Collapsed Drain Lines

A collapsed drain line means a section of the underground piping has caved in or been seriously deformed. It is a serious plumbing issue that should be addressed as soon as possible. 

When a line collapses, it restricts the flow of wastewater, causing:

  1. Inadequate Drainage: A partial collapse means that only a small amount of water can pass through the affected section of the pipe at a time. This can result in the toilet draining more slowly than usual.
  2. Complete Blockage: A full collapse or a severe deformity can completely block the flow. In such cases, the toilet might not drain at all, and there’s a risk of wastewater backup into the home.
  3. Gurgling Sounds: As water struggles to flow through the restricted pipe, it can create gurgling or bubbling noises.
  4. Multiple Fixtures Affected: Since the main line serves more than just the toilet, other fixtures like sinks, bathtubs, and showers might also exhibit drainage problems.

How to Fix a Slow Draining Toilet

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Now that you know why your loo is draining slowly, lets take a look at some DIY fixes and when you need to call a plumber.

Unclogging a Slow Draining Toilet

Common household items like condoms and cat litter can easily cause an obstruction. Here are some tips to unclog a slow draining toilet:

Use a Plunger

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It’s hard to imagine a home without a toilet plunger (#CommissionsEarned), which is why we put it on top of the list. The plunger has a cup shape, allowing you to seal it to the toilet bowl surface. Here’s what you should do:

Press the plunger firmly with both hands. After that, pump the tool down and up to create a strong vacuum pressure – keep pumping until the plunger stops moving.

The tool stops when the pressure is high, so you should pay attention to the sounds — when the clog breaks, it will flow away with gurgling. Now you can remove the plunger and flush the toilet to eliminate the waste remnants.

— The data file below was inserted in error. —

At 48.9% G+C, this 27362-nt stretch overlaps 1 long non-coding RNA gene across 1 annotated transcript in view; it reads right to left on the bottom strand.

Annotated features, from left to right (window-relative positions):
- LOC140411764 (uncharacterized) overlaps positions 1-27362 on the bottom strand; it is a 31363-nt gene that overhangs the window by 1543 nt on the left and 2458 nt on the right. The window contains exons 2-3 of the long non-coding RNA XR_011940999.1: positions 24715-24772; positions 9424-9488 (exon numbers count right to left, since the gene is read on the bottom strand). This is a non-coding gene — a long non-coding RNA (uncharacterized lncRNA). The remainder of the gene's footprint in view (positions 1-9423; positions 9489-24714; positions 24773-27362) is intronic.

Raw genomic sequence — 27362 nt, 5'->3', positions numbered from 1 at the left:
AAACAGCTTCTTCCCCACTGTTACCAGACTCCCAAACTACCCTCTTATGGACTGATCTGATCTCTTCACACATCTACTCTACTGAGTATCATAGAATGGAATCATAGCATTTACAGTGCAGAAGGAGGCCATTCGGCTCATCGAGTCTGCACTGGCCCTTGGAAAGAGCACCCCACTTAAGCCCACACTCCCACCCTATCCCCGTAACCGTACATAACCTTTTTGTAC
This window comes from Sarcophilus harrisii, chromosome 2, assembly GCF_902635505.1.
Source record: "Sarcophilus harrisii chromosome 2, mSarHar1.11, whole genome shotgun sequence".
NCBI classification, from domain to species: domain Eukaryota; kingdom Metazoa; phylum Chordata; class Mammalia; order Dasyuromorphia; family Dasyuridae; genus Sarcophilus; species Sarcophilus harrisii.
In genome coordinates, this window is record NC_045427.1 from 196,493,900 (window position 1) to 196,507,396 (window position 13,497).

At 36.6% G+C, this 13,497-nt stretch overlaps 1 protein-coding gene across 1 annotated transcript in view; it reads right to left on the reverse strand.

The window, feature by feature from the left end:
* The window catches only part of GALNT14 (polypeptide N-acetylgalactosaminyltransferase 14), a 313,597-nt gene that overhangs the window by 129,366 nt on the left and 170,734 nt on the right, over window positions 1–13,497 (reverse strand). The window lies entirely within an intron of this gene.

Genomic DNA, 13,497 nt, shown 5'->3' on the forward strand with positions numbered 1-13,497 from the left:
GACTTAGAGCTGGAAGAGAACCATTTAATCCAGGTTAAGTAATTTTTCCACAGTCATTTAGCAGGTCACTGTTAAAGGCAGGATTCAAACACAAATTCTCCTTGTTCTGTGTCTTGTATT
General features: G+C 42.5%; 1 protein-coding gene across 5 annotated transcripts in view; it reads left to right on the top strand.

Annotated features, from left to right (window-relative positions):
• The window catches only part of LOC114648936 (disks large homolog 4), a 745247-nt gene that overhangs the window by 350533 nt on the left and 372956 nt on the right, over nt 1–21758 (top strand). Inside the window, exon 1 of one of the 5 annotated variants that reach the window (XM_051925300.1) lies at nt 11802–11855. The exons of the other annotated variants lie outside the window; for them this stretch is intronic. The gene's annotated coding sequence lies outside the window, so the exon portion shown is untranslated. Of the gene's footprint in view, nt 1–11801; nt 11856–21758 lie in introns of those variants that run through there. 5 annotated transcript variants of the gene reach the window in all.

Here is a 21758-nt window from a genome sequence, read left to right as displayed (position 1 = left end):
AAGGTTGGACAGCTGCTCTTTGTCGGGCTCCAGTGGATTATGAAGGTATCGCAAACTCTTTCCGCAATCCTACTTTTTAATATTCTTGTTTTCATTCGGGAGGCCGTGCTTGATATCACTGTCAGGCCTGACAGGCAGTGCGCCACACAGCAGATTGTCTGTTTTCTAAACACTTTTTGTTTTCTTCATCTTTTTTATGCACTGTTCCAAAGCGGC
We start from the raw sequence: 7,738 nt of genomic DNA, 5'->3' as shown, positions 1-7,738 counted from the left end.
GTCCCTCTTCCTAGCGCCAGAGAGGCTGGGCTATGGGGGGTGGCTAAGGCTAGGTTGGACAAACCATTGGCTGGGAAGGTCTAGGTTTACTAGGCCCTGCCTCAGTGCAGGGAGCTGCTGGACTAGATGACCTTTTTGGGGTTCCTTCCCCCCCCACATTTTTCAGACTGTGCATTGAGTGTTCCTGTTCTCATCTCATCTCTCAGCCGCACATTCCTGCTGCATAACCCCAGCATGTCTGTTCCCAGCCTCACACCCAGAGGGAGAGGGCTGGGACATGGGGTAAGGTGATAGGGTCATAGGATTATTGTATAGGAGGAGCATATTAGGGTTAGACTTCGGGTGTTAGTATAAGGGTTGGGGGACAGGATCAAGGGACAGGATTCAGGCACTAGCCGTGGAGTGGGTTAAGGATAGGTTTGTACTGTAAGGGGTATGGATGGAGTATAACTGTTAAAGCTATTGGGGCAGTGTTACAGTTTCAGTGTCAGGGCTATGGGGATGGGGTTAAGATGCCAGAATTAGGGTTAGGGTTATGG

A Toilet Auger

The toilet auger (AKA drain snake #CommissionsEarned) is the drill that runs through the plumbing system to break clogs. It’s a metal tool with a corkscrew and sharp edges, which allows it to cut and pull sturdy waste. Use it like this: 

  • Insert the drill into the toilet bowl with the corkscrew facing downwards.
  • Grab the auger handle and turn it clockwise to make pressure — it will help the snake go through the drainage pipes.
  • If you apply enough force, the drill can hit and break the clog in the pipes.
  • Pull out the snake slowly to extract all of the clog remnants.
  • Flush your toilet to complete the waste removal process.

Dish Soap

Dish wash soap is a more elegant way to get rid of the clogs in your toilet. Here’s what to do:

  1. Pour half a cup of dish soap (#CommissionsEarned) into the toilet bowl.
  2. Pour a gallon of hot water into the bowl (don’t use boiling water).
  3. Let it all rest in the bowl for five minutes.
  4. Try flushing the toilet again and see if the water drains away any faster.
  5. If if didn’t fix this problem, repeat the process once more.

Porcelain, like many ceramic materials, can be sensitive to rapid temperature changes causing “thermal shock.” When boiling water comes into contact with the cooler surface of a porcelain bowl, the sudden and extreme temperature difference can cause the porcelain to expand rapidly. 

The colder the toilet bowl, the higher the risk. For instance, in winter or in colder climates, the contrast between the boiling water and the cold porcelain can cause thermal shock. Old porcelain toilets that have been subjected to wear and tear over the years might be more vulnerable to thermal shock.